When the behaviour of the favoured parent is or might be part of the problem, another step is to ask the court to include terms in the order for parenting time that are aimed at managing bad behaviour. Section 218 of the Family Law Act and section 16.1(5) of the Divorce Act allow the court to include any terms and conditions it thinks appropriate in parenting orders. Helpful terms might include requirements that a parent:

  • not speak badly of the other parent to the children or within the children's hearing,
  • not allow others to speak badly of the other parent in front of the children, and
  • support and encourage the children's relationship with the other parent.

When the conflict between the parents is contributing to the problem, other terms might talk about the parents' behaviour when the children are being exchanged from one parent to the other, limit the face-to-face contact between the parents at exchanges, or manage how the children are exchanged, for example by being dropped off and picked up through school.

Get a parenting assessment

Section 211 of the Family Law Act allows the court to order that a mental health professional, including psychologists, clinical counsellors, social workers and Family Justice Counsellors, conduct an assessment of the needs of a child, the views of a child, and the ability and willingness of the parties to meet the child's needs. To prepare these reports, assessors will usually speak to both parents, interview the children, if the children are old enough, watch each parent engage and interact with the children, and interview other people with knowledge of the family, including friends and family members. They will also read any reports about the children that may be available, including medical and psychiatric reports, psych-ed assessments and so on. Assessors who are psychologists will also usually ask the parents to complete psychological tests like the Minnesota Multiphasic Personality Inventory.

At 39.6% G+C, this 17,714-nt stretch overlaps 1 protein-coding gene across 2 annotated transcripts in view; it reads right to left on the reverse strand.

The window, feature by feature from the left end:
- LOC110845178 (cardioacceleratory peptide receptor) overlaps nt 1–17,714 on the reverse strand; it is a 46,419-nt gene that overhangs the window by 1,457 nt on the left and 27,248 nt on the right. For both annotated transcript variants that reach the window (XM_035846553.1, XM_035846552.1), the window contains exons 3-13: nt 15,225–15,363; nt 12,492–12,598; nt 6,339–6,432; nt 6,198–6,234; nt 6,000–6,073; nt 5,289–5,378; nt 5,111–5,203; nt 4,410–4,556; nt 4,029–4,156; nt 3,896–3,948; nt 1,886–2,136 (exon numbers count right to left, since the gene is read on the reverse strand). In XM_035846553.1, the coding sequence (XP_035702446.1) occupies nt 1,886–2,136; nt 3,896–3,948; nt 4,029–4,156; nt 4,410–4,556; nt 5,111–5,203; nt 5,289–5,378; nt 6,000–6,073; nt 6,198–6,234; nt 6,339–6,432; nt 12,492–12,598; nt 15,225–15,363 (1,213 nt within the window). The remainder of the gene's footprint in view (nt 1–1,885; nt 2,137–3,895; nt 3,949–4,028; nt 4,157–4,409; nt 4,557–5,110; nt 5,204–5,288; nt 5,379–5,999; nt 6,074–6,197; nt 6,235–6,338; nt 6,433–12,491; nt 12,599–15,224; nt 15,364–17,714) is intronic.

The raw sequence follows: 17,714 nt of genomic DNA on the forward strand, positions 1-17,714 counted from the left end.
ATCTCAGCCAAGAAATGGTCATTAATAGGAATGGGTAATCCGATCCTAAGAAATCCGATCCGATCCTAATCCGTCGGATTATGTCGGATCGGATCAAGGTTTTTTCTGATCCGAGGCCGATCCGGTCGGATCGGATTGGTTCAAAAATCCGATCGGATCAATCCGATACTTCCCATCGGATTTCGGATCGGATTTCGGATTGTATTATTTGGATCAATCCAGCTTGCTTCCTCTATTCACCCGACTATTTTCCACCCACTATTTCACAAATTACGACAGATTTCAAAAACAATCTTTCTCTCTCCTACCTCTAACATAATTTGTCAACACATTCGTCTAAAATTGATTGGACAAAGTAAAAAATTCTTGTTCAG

When a child is resisting spending time with a parent, a parenting assessment can provide parents and the court with valuable information about the relationships between parents, between siblings, and between the parents and their children. Usually, these reports are sought to get recommendations and information about the parenting arrangements that are likely to be in the best interests of the children. However, they can also be used to look into specific issues, like the reasons why a child is resisting seeing a parent, and get recommendations about the things that can be done to restore the relationship between the child and the rejected parent.